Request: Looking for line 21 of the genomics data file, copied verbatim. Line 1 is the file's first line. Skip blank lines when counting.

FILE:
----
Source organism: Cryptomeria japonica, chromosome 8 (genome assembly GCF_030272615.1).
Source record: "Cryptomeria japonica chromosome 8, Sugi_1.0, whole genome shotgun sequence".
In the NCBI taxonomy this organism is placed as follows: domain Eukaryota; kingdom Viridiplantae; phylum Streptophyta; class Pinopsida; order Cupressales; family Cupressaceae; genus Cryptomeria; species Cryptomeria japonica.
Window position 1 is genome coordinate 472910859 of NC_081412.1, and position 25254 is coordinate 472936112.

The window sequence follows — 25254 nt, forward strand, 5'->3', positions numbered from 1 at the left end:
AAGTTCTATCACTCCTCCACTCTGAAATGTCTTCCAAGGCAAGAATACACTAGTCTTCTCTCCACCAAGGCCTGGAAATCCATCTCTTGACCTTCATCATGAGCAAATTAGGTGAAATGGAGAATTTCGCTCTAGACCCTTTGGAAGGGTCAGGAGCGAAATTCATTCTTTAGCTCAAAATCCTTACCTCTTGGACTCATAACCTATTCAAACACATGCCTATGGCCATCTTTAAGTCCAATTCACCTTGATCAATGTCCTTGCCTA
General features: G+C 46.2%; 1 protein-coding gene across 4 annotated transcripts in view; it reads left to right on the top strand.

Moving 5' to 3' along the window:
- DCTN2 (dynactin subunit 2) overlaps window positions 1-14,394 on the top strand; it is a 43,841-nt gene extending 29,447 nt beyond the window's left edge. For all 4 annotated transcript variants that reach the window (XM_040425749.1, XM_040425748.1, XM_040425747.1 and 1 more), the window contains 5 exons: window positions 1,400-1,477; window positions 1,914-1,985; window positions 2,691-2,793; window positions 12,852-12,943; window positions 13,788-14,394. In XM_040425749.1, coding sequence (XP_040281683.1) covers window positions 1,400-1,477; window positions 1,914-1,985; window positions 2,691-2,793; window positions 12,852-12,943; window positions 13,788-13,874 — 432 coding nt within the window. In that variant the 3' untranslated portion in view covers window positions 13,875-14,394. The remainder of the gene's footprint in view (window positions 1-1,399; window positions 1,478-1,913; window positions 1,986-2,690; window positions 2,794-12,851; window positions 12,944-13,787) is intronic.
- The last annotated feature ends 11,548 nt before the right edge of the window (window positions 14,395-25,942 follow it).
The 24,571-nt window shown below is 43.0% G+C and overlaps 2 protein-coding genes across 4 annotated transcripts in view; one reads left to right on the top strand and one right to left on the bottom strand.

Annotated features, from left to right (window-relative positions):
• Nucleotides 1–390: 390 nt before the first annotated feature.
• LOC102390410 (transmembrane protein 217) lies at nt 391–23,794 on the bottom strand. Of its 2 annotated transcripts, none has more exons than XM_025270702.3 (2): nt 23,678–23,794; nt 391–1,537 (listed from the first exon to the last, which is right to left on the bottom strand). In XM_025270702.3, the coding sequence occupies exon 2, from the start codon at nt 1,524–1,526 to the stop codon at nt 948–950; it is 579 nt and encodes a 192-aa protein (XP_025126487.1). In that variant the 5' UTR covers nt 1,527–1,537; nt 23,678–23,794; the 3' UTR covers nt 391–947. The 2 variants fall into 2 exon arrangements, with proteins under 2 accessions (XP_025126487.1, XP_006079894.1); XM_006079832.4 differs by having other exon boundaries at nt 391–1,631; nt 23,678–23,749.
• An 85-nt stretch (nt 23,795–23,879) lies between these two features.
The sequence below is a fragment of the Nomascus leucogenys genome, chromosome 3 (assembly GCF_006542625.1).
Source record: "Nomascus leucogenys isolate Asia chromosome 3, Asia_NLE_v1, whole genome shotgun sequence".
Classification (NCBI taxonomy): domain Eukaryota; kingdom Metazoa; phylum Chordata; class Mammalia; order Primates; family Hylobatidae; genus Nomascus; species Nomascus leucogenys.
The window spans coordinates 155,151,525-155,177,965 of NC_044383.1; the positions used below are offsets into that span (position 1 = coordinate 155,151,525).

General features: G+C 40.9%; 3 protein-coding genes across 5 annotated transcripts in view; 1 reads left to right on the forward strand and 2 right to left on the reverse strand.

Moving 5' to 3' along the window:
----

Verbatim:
Moving 5' to 3' along the window: